free hit counter code The Ending of ‘The Sympathizer’ Casts The Entire Show In A New Light – Freeht.buzz

The Ending of ‘The Sympathizer’ Casts The Entire Show In A New Light

The post The Ending of ‘The Sympathizer’ Casts The Entire Show In A New Light appeared first on Ready Steady Cut.

Throughout The Sympathizer, we’ve always known that The Captain would end up back in Vietnam, being interrogated by the people he has spent the entire season spying for. Episode 6 showed us how he got there, as part of the General’s ill-advised mission to retake the country from the Communists. Episode 7, “Endings Are Hard, Aren’t They?, shows us what happens next. And the ending of The Sympathizer, hard or not, is a pretty striking bit of television.

There’s a weirdly alienating quality to this finale. The Captain is from Vietnam, but we haven’t seen him spend much time there, and a lot of the plot has revolved around the slow creep of Westernization. The Captain being suddenly back “home”, and the bulk of the dialogue being in subtitled Vietnamese makes for a weird vibe. We feel as captive as he does.

Claude Offers The Captain A Way Out

The U.S. intelligence apparatus isn’t exactly known for doing people solids. But The Captain has an opportunity he probably wishes he took. Claude offers him a drink containing a substance that’ll make him sick for two days. It’s a way out. He can swerve the General’s suicide mission, and thus being captured when it inevitably fails.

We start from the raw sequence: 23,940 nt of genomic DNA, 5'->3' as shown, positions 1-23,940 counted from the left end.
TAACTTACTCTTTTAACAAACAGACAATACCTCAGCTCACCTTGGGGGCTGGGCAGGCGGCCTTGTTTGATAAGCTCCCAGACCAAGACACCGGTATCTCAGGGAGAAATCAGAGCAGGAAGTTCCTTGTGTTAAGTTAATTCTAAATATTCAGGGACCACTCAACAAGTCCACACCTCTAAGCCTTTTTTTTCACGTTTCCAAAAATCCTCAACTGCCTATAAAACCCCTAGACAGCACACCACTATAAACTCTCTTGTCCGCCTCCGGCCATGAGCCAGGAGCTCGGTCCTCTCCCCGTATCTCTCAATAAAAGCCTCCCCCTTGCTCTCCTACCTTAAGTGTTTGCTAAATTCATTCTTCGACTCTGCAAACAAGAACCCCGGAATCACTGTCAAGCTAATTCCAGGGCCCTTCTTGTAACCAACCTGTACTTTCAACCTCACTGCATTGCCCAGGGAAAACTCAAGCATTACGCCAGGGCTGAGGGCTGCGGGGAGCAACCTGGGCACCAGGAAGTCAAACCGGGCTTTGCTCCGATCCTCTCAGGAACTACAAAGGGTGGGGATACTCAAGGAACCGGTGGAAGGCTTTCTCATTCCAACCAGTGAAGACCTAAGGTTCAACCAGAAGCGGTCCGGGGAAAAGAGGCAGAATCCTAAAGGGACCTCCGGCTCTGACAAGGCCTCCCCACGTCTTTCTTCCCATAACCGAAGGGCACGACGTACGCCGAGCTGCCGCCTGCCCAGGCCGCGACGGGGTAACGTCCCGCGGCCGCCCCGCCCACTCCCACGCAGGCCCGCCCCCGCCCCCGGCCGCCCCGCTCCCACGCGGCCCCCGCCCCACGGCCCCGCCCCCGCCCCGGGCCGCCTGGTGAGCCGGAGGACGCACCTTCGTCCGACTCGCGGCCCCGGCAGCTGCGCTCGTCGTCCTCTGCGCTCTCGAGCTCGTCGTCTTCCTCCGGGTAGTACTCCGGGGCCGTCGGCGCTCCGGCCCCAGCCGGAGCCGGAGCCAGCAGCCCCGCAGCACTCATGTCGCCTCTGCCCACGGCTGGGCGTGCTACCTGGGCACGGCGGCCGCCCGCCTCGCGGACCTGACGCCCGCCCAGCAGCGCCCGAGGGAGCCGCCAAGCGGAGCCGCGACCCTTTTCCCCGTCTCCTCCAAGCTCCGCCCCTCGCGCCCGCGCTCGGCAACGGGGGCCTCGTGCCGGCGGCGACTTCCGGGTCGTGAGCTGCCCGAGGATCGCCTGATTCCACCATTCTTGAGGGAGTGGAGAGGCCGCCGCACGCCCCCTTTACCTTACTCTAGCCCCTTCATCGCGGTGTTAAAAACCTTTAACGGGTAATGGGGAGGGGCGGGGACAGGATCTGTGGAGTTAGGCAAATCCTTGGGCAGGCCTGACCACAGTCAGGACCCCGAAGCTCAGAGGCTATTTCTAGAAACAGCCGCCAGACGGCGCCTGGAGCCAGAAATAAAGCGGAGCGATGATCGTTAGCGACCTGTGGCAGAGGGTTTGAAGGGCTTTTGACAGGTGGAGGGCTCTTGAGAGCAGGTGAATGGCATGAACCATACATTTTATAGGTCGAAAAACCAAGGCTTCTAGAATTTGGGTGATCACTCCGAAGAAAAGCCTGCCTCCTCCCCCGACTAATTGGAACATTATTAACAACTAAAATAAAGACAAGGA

It’s tough to say why Claude is doing this. Sentimentality, maybe. But it’s more likely because he doesn’t want the Captain spilling what he has learned under interrogation. Claude discovered that the Captain was a double agent because Sonny’s apartment was bugged, which means the Captain was operating under his nose for a while. Still, he doesn’t seem all that surprised – or even upset – to discover what the Captain was really up to.

Re-education

Predictably, the Captain and Bon are captured. Everyone else is killed. But they’re not to think of themselves as prisoners, per se, but as guests being politely re-educated in the ways of Vietnamese Communism.

But what is there to learn? The Captain was already becoming disillusioned with his mission before he returned to Vietnam. He has come back to a country he doesn’t recognize, to tell and retell a story that the Commandant edits as he goes. The truth is what you – or someone else – makes it. The Captain has attached himself to a cause that is indifferent to his truth, or anyone else’s.

It’s a big statement to say everything was a waste of time. But it was, really.

Man to Man

While in the flash-forwards we have only seen the Captain interacting with the Commandant, as it turns out he’s answerable to someone else – the Captain’s old buddy Man, who is now the North Vietnamese Commissar and spends all his time wearing a white hood with a single eye hole cut in it because during the Day of Liberation he was barbecued in napalm.

Man’s fate is significant to the Captain because he’s most emblematic of how the homeland has changed. That once prim and proper officer is now a wreck, a morphine-addicted mass of scar tissue whose visage has to be hidden so it doesn’t undermine the message he’s espousing.

Robert Downey Jr. Is White Authority